Nowhere in Particular
Jonathan Miller writing about the book in the Independent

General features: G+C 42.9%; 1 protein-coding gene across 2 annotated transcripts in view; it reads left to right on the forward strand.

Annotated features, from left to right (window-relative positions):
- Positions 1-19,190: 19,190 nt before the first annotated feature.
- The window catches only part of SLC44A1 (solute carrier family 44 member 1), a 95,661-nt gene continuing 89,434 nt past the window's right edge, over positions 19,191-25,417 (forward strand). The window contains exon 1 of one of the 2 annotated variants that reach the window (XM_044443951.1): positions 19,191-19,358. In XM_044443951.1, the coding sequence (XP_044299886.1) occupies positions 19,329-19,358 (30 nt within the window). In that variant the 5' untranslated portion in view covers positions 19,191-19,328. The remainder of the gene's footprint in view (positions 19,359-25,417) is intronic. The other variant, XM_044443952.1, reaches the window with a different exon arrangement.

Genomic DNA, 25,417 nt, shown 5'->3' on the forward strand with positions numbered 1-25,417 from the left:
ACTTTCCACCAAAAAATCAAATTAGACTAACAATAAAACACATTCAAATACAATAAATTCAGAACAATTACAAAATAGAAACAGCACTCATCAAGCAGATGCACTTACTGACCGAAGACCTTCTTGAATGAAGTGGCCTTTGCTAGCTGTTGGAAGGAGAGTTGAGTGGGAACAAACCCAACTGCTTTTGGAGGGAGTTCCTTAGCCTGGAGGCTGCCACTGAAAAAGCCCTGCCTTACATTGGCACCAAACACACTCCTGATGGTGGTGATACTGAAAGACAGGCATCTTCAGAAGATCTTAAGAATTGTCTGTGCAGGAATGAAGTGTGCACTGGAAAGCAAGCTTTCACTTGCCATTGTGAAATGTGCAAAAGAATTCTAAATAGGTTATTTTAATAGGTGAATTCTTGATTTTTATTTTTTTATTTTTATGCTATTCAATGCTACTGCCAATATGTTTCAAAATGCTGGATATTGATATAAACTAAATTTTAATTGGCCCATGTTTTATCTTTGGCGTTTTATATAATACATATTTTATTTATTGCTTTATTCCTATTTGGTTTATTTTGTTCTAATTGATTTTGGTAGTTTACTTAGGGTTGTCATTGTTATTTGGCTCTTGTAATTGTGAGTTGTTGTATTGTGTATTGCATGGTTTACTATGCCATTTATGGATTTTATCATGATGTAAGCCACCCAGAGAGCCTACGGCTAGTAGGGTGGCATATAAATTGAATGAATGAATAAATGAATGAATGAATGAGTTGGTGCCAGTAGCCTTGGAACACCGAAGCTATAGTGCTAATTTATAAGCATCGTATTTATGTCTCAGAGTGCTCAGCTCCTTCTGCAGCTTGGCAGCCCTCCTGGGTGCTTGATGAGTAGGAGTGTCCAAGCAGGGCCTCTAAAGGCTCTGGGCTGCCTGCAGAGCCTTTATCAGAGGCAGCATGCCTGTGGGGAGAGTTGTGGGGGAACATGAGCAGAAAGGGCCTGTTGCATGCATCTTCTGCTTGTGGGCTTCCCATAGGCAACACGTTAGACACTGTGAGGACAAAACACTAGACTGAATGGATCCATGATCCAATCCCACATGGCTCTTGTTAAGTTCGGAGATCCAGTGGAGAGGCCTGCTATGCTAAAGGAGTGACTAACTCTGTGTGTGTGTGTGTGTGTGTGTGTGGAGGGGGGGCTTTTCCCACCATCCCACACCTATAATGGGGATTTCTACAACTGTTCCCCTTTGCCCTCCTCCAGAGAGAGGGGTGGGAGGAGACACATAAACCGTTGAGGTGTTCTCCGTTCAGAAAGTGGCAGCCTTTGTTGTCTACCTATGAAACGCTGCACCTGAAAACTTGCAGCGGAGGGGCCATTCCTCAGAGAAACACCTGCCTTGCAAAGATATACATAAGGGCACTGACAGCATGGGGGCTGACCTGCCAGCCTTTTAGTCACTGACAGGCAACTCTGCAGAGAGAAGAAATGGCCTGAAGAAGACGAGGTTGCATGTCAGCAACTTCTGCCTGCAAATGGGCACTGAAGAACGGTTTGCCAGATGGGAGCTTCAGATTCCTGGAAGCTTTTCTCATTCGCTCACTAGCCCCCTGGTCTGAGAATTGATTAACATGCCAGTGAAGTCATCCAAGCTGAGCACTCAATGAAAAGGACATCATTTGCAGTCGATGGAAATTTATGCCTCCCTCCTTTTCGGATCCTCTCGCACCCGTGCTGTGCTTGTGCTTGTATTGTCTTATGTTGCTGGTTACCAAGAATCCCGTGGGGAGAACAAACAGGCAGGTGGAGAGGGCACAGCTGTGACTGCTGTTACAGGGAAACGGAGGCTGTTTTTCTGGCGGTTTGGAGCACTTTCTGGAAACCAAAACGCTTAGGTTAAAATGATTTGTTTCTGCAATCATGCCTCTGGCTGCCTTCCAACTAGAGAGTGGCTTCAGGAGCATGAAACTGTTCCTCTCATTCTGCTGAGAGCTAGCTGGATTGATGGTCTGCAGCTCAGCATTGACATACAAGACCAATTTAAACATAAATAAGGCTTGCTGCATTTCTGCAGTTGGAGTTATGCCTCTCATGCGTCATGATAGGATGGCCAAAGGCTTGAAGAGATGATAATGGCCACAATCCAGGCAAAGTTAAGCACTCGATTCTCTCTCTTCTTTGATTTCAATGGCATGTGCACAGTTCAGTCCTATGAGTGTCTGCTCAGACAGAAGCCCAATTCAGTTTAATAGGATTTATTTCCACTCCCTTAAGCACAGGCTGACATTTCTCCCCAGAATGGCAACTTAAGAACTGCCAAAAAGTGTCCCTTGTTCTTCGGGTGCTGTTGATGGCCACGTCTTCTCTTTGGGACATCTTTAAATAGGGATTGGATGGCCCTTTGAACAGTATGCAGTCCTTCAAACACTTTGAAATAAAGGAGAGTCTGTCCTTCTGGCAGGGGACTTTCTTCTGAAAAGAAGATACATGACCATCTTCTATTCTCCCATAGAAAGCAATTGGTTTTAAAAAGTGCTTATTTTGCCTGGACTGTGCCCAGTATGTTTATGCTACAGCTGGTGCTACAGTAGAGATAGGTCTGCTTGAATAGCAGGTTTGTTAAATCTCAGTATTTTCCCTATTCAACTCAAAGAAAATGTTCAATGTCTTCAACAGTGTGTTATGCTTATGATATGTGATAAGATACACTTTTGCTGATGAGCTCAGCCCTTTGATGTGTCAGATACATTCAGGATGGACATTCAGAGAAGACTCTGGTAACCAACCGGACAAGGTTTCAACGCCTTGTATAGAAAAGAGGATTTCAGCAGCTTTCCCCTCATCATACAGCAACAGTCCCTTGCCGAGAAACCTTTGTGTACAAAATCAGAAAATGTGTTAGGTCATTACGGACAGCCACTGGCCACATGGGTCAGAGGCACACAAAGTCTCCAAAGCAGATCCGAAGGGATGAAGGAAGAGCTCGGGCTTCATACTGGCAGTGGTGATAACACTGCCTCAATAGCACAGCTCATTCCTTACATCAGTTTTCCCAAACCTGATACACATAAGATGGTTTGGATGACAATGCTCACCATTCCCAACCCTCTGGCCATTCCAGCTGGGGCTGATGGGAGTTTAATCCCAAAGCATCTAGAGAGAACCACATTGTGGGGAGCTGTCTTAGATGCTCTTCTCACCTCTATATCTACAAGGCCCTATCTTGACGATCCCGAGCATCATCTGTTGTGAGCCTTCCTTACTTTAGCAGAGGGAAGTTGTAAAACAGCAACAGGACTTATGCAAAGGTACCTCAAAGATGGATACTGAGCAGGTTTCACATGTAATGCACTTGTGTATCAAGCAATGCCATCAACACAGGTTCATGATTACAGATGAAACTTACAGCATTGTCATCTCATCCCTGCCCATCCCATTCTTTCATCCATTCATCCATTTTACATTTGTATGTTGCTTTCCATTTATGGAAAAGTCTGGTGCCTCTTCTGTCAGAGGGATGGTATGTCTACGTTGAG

the capacity to resolve fine detail is confined to a surprisingly small area of the retina, the fovea, around which visual acuity falls off so steeply that it’s impossible to take in the details of a whole scene at a single glance. Try fixing your eyes on the last word of this sentence and see how difficult it is to read the surrounding text. The result of this restricted acuity is that our perception of the visual world has to be assembled in discrete installments. Although we are not explicitly aware of doing so we are constantly flicking our gaze from one part of the visual field to the next, and by bringing the specialised centre of the retina to bear on one sector of the scene after another we collect an anthology of sporadic snapshots from which we build up an apparently detailed picture of the world around us.